That’s because when you strengthen your muscles, you increase your lean body mass while simultaneously decreasing your fat stores the best possible combination for dropping pounds and keeping them off.


Your lean muscle mass is responsible for burning fat even while you rest, so the more muscle you have, the more calories your body burns all day long. Plus, muscle takes up less room than fat (which explains why very skinny people can eat a lot of food and not gain weight), so adding just five pounds of lean muscle will increase your resting metabolic rate by about 15 to 20 percent. That’s a nice incentive to put down that fork and pick up some weights!


In addition to building strength, losing fat, and improving your cardiovascular system (cardio/strength training has been shown to elevate heart rate and improve cardiac output), lifting weights is also good for:

• Bone health. Lifting weights stimulates bone-building cells and strengthens the bones you have helping to prevent osteoporosis.

• Joints. The more muscle mass on your frame, the better equipped your joints are to handle weight-bearing activities like walking and running (which can reduce arthritis pain).

• Energy levels. Regular strength training will increase your metabolic rate, so you’ll burn more calories throughout the day even while watching TV! And since it’s a form of anaerobic activity (as opposed to aerobic exercise ), it doesn’t wear you down. Instead, studies show that it can actually boost your energy levels throughout the day.

Benefits of Weight Training:


You don’t have to be a bodybuilder to benefit from weight training and in fact, lifting weights may be just what you need if you’re looking for a way to get toned. Since muscle is more dense than fat, increasing your lean muscle mass will shift your shape and tone all over (meaning you’ll lose inches even if the number on the scale doesn’t change).

By adding resistance and definition to muscles, weights also help support and strengthen joints while improving posture making them an important part of injury prevention for active people of all sizes and ages.


For many people, gaining confidence through fitness is one of the biggest benefits of weight training. That’s because weightlifting can offer a supportive and friendly environment that welcomes all shapes, sizes, ages, genders, and fitness levels no matter how much or how little you can lift, you’ll always benefit from building muscle.


Insulin can transport sugar from your bloodstream into your cells. But when you’re resistant to the effects of insulin (an issue that many people who are overweight and sedentary suffer from), it doesn’t work as well, which can lead to high blood sugar levels and diabetes. Fortunately, regular strength training can actually improve insulin sensitivity.


Research shows that adding high-intensity interval training days to your workout schedule (alternating between short periods of intense exercise and rest) may lead to greater fat loss than exercising for the same amount of time at a steady pace once or twice a week.

But if you’re just starting out, building muscle is likely going to be the more important factor in boosting your metabolism because it takes more energy for your body to maintain muscle mass than fat mass, so weight/resistance training increases daily calorie burn.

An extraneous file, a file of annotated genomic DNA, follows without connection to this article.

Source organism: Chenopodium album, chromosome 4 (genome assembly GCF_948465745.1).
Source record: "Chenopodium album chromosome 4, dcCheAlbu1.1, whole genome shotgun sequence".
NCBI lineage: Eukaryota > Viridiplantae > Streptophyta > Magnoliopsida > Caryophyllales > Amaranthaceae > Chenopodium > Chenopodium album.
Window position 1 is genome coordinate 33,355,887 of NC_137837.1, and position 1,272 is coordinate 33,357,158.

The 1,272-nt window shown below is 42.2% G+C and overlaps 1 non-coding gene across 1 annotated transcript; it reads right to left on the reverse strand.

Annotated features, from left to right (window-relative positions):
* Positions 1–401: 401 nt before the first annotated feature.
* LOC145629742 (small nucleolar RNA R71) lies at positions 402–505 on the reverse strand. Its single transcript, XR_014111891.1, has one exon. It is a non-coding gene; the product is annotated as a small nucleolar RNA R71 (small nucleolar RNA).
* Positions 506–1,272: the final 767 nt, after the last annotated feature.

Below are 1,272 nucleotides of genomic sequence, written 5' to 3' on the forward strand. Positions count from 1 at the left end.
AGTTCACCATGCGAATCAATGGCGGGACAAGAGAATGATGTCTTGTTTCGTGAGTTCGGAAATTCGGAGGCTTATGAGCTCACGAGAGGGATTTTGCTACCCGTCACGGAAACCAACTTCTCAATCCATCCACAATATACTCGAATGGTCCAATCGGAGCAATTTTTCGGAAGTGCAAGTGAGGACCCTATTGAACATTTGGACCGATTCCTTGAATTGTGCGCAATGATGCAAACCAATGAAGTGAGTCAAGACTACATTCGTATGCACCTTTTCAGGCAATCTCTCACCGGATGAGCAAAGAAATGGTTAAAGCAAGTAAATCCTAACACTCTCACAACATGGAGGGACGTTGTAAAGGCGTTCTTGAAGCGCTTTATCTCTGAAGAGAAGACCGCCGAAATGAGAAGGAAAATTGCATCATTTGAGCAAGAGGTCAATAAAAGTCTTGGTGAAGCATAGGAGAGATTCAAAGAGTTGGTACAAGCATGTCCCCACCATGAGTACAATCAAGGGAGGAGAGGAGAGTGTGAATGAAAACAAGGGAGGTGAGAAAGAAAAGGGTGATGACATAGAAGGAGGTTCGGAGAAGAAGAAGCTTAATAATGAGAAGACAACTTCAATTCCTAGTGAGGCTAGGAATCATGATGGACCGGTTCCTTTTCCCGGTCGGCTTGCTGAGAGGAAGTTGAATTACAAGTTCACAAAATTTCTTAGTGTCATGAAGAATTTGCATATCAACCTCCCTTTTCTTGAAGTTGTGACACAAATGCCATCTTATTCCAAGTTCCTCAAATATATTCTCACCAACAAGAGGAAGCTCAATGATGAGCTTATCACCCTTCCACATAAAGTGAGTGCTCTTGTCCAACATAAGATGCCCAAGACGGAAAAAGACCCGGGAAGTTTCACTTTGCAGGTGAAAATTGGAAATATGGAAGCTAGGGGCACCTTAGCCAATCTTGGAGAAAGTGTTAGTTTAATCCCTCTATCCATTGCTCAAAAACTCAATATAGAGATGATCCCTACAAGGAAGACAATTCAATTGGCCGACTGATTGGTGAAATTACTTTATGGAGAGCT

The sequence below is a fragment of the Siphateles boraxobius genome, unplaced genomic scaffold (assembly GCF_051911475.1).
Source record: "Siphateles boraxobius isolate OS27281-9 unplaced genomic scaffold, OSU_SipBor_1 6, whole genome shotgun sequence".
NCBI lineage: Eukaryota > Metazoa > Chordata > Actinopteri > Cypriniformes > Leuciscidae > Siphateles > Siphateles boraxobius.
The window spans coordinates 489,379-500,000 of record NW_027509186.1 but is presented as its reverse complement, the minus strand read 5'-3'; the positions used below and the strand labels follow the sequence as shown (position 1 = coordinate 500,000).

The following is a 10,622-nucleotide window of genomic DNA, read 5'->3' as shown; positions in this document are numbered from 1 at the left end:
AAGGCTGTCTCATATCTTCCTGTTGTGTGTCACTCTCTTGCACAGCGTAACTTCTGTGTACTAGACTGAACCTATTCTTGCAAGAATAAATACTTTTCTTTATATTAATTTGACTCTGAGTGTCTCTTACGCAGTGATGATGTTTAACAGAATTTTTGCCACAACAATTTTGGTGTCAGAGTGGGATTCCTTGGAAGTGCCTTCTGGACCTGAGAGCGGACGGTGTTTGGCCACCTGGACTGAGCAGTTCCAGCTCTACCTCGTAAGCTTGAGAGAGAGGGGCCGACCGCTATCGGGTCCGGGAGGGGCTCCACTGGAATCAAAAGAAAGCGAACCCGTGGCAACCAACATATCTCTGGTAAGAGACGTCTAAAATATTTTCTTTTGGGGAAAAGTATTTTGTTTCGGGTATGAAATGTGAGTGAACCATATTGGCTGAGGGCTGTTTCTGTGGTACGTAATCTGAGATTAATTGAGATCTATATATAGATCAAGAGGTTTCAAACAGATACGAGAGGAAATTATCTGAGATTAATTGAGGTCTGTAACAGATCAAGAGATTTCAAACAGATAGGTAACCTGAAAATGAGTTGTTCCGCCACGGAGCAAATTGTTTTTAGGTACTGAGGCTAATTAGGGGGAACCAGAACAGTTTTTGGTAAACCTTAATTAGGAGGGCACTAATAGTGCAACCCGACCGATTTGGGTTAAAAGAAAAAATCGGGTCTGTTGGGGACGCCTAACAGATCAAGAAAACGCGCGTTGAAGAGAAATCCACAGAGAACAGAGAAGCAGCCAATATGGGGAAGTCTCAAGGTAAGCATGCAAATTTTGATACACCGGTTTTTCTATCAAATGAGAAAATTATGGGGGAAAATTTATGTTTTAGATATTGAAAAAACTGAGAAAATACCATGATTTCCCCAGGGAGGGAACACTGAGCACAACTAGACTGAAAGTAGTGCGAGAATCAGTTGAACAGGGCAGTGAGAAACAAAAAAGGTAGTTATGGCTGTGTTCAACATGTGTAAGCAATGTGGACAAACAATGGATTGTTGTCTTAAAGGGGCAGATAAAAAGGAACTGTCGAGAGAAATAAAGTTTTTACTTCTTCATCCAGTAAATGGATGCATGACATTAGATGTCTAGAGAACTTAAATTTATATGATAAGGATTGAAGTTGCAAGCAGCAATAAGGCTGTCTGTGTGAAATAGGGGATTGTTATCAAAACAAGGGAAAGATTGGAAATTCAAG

Studies show that pregnancy gets easier for women who continue to exercise throughout their pregnancies, and weight training is an ideal choice. Not only does it help tone your body, but it will also increase your strength so you can better handle the extra pounds (which will come in handy postpartum when you’re trying to lose baby weight).

Plus, studies show that babies whose moms exercised during pregnancy are less likely to be born with birth defects or developmental problems than babies of women who didn’t work out while pregnant.


Muscle loss naturally occurs as you age, but if you’re inactive, the process is accelerated. Fortunately, research shows that adding weight/resistance training to your fitness routine can offset both age-related muscle loss and anabolic hormone declines.

In fact, one study found that people who added 18 weeks of strength training to their workout schedules were able to boost their levels of IGF-1 (which helps build muscle), even if they didn’t exercise at all during the rest of the year!


Inactivity causes arthritis pain, so it should be no surprise that research shows that strength training can help reduce arthritis symptoms.

Just a few examples of how being strong can benefit your life: making it easier to climb stairs and carry groceries, reducing the risk of injury when playing sports, helping you get up from a chair or out of a bathtub, improving balance to reduce falls, offering pain relief for chronic conditions like back pain or ankylosing spondylitis. Finally, building muscle will not only make you stronger but also improve your posture and athletic performance in activities such as cycling and running.


Lifting weights may help fight off diseases that become more common with age including diabetes and heart disease. In one study, men who did resistance training three times a week were 44% less likely to die from any cause when compared with men who didn’t do any weight training at all.


Kneecaps are kept in place by four ligaments that protect knee stability and allow proper movement within the joint. But as we age, these ligaments lose elasticity and the articular cartilage on the ends of our femur bones can become exposed due to stress or trauma, causing pain and limited mobility. Fortunately, strength training may help keep your knees healthy by building muscle around your kneecap or promoting cart growth.


OK, yes, it will help you look better in yoga pants (that was easy), but the benefits of weight training go much deeper than that. As we age, our bones become weaker and suffer more damage from stress and trauma.

Resistance training helps strengthen your bones by making them thicker and denser and slowing down bone loss. Plus, research shows that building muscle mass can actually help slow aging and prolong youth because muscle cells turn into energy-producing factories when they’re metabolized during exercise.